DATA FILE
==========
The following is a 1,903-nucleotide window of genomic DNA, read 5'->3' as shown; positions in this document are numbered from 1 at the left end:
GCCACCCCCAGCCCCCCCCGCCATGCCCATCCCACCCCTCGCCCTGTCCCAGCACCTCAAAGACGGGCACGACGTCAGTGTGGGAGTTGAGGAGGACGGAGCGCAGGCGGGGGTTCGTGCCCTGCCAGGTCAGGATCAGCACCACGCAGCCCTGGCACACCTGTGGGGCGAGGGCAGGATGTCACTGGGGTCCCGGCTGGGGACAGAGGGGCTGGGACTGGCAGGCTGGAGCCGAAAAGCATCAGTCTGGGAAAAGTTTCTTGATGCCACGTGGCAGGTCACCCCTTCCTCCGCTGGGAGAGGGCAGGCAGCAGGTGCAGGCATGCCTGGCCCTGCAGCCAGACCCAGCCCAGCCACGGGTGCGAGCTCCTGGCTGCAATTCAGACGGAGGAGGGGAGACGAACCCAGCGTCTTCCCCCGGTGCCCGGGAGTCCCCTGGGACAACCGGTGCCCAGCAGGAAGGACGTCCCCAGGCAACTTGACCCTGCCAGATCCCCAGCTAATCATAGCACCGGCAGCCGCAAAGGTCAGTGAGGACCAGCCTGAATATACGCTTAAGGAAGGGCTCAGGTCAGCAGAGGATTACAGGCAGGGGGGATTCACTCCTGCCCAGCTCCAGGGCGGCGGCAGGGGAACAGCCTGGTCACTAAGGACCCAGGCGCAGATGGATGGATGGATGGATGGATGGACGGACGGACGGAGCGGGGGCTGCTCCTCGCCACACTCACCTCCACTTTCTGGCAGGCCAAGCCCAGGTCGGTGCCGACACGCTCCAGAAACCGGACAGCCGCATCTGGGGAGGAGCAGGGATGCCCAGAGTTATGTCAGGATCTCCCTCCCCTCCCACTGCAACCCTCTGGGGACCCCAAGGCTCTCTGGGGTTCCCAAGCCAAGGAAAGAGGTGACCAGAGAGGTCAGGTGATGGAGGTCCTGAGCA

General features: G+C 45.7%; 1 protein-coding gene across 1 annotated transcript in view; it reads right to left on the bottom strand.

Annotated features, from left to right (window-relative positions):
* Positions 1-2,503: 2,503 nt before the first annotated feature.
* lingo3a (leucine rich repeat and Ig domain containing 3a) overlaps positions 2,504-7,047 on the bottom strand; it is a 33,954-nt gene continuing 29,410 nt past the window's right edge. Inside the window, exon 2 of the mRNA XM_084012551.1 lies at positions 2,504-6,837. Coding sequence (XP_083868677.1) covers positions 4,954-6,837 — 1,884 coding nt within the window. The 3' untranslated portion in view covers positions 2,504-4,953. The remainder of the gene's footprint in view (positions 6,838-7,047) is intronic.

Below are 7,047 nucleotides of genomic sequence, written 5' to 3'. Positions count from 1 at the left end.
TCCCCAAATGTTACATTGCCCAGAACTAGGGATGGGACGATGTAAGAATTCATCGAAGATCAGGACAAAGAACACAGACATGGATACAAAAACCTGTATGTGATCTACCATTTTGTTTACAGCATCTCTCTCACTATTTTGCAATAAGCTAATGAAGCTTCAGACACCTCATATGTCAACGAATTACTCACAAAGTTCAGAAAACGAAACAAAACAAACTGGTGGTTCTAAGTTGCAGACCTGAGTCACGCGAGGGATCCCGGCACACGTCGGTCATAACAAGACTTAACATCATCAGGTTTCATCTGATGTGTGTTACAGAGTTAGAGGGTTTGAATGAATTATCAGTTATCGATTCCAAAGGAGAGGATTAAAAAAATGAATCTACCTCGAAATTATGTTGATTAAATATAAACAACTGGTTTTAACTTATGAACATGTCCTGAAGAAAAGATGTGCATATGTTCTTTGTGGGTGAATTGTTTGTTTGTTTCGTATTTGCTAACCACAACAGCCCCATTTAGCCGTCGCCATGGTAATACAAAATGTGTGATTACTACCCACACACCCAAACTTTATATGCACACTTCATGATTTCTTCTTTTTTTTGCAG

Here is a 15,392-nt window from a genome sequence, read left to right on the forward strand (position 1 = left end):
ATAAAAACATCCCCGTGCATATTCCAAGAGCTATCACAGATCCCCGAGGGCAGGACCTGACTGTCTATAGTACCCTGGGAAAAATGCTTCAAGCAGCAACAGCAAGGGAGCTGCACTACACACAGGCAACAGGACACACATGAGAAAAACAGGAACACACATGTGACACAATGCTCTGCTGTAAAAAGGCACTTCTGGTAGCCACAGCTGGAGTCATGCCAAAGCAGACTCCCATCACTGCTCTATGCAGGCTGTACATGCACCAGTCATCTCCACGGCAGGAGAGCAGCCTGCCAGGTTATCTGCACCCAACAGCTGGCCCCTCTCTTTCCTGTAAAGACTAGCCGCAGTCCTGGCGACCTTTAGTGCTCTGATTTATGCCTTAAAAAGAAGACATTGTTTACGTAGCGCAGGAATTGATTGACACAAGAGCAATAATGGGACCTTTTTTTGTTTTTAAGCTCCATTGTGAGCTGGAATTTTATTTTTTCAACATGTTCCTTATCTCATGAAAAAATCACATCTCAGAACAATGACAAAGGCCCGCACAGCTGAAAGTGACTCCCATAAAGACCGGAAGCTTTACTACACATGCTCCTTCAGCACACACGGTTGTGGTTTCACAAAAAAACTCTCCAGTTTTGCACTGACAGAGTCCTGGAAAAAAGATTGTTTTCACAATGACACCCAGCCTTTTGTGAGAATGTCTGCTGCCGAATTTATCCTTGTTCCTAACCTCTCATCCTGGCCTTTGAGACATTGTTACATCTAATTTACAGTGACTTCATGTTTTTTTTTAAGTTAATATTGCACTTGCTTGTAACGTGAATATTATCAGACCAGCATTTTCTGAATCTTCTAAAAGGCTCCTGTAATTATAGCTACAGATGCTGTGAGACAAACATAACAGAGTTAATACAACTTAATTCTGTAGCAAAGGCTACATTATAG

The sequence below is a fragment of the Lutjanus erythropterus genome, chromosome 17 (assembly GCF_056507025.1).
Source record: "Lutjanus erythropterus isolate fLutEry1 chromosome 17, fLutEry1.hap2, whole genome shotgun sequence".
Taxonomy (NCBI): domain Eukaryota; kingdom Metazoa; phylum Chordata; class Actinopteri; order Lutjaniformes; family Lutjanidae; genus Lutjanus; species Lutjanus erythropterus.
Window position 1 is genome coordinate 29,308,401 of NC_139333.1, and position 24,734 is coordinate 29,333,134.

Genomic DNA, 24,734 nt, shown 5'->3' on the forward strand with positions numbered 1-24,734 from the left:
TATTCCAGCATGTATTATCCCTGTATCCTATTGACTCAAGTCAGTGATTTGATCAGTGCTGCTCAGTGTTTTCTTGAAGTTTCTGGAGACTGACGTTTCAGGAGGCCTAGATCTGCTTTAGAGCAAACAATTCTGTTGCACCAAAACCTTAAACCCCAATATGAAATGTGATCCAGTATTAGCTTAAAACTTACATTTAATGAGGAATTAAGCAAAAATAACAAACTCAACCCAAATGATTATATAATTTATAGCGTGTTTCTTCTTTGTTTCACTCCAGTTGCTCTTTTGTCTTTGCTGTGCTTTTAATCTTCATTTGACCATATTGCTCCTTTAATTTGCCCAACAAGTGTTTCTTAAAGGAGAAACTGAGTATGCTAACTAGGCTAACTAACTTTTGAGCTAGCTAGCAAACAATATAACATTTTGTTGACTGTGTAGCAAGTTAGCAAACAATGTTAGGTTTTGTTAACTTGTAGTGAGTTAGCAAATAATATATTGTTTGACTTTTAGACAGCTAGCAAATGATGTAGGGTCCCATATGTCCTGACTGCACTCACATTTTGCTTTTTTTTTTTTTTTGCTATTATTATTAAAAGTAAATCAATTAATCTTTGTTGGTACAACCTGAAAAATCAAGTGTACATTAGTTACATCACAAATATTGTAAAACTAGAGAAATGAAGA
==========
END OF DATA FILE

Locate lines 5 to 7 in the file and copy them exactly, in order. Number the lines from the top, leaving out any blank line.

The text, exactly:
* Positions 1-2,503: 2,503 nt before the first annotated feature.
* lingo3a (leucine rich repeat and Ig domain containing 3a) overlaps positions 2,504-7,047 on the bottom strand; it is a 33,954-nt gene continuing 29,410 nt past the window's right edge. Inside the window, exon 2 of the mRNA XM_084012551.1 lies at positions 2,504-6,837. Coding sequence (XP_083868677.1) covers positions 4,954-6,837 — 1,884 coding nt within the window. The 3' untranslated portion in view covers positions 2,504-4,953. The remainder of the gene's footprint in view (positions 6,838-7,047) is intronic.

Below are 7,047 nucleotides of genomic sequence, written 5' to 3'. Positions count from 1 at the left end.